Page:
Exchange Act Rule 14a-4(a)(3)
Last Update: October 27, 2015
Questions and Answers of General Applicability
Section 201. Unbundling under Rule 14a-4(a)(3) in the M&A Context
Question: Rule 14a-4(a)(3) requires that the form of proxy “identify clearly and impartially each separate matter intended to be acted upon.” Rule 14a-4(b)(1) further requires that the form of proxy provide a means for shareholders “to specify by boxes a choice … with respect to each separate matter referred to therein as intended to be acted upon.” In a merger, acquisition, or similar transaction in which shareholders of the target are receiving equity securities of the acquiror, amendments to the organizational documents of the acquiror can often be required by the transaction agreement. Under these proxy rules, under what circumstances must a target seeking shareholder approval of such a transaction present separately on its form of proxy a proposal or proposals relating to the amendments to the organizational documents of the acquiror? In other words, when are these amendments which are embedded within the transaction agreement a “separate matter” for target shareholders?
Answer: As a preliminary matter, if a material amendment to the acquiror’s organizational documents would require the approval of its shareholders under state law, the rules of a national securities exchange, or its organizational documents if presented on a standalone basis, the acquiror’s form of proxy must present any such amendment separately from any other material proposal, including, if applicable, approval of the issuance of securities in a triangular merger or approval of the transaction agreement in a direct merger. See Question 101.02 relating to “Unbundling under Rule 14a-4(a)(3) Generally.” As a general principle, however, only material matters must be unbundled, and acquirors should consider whether the provisions in question substantively affect shareholder rights. Examples of provisions meeting this standard that may be adopted in connection with a transaction include governance- and control-related provisions, such as classified or staggered boards, limitations on the removal of directors, supermajority voting provisions, delaying the annual meeting for more than a year, eliminating the ability to act by written consent, or changes in minimum quorum requirements. In contrast, provisions such as name changes, restatements of charters, or technical changes, such as those resulting from anti-dilution provisions, would likely be immaterial.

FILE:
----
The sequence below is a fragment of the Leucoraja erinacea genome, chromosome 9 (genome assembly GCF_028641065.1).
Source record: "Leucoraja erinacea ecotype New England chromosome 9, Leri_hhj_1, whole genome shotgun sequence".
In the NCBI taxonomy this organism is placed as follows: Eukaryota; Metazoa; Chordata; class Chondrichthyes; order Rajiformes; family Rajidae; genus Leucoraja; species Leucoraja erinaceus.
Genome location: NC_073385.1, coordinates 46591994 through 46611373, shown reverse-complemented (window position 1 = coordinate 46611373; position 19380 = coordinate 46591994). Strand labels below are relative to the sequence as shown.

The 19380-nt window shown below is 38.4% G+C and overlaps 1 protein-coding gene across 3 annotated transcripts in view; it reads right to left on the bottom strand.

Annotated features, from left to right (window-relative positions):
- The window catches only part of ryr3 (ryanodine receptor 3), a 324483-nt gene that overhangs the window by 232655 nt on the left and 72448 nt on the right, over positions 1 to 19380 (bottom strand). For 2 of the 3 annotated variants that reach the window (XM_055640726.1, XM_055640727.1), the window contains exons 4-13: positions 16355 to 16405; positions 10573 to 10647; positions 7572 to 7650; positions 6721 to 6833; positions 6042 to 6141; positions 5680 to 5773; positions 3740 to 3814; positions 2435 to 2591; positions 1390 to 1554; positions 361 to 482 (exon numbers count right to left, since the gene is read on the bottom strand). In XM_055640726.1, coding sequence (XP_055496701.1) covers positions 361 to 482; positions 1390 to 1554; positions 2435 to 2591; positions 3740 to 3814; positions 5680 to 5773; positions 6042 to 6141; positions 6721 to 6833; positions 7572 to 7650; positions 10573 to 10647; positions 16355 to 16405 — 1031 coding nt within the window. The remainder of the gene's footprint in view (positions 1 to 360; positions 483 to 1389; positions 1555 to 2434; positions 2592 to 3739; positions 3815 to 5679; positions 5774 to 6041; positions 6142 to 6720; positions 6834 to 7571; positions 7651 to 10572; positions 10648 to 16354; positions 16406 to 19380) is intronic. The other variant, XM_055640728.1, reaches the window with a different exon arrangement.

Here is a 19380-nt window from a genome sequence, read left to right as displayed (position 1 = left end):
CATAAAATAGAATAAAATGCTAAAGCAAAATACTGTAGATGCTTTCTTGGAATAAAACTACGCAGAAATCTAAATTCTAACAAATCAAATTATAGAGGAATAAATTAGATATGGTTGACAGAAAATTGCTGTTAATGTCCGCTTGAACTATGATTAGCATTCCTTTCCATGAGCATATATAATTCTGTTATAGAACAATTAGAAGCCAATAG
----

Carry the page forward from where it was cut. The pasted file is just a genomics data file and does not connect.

If, consistent with the guidance in Question 101.02, the acquiror is required under Rule 14a-4(a)(3) to present an amendment or multiple amendments separately on its form of proxy, or would be so required if it were conducting a solicitation subject to Regulation 14A, then a target subject to Regulation 14A also must present any such amendment separately on its form of proxy. This is because the amendment, which is a term of the transaction agreement that target shareholders are being asked to approve, would effect a material change to the equity security that target shareholders are receiving in the transaction. Target shareholders should have an opportunity to express their views separately on these material provisions that will establish their substantive rights as shareholders, even if as a matter of state law these provisions might not require a separate vote. Similarly, if the acquiror presents a material amendment on its form of proxy as the only matter to be approved by acquiror’s shareholders, then the target must present the amendment separately on its form of proxy. The target need not present as a separate matter on its form of proxy an amendment to increase the number of authorized shares of the acquiror’s equity securities, provided that the increase is limited to the number of shares reasonably expected to be issued in the transaction.
In all cases, the parties are free to condition completion of a transaction on shareholder approval of any separate proposals. Any such conditions should be clearly disclosed and indicated on the form of proxy. [October 27, 2015]
Question: Does the answer to Question 201.01 change if the parties form a new entity to act as an acquisition vehicle that will issue equity securities in the transaction?
Answer: No. In that case, the party whose shareholders are expected to own the largest percentage of equity securities of the new entity following consummation of the transaction would be considered the acquiror for purposes of this analysis. As in Question 201.01, the acquiror must present separately on its form of proxy any material provision or provisions of the new entity’s organizational documents that are a term of the transaction agreement, if the provision or provisions represent a material change from the acquiror’s organizational documents, and the change would require the approval of the acquiror’s shareholders under state law, the rules of a national securities exchange, or its organizational documents if proposed to be made directly to its own organizational documents. Provisions that are required by law in the jurisdiction of incorporation of the new entity need not be presented separately on the form of proxy. As in Question 201.01, if the acquiror is or would be required under Rule 14a-4(a)(3) to present separately on its form of proxy any provision of the new entity’s organizational documents that is a term of the transaction agreement, then a target subject to Regulation 14A must also present the same provision separately on its form of proxy. [October 27, 2015]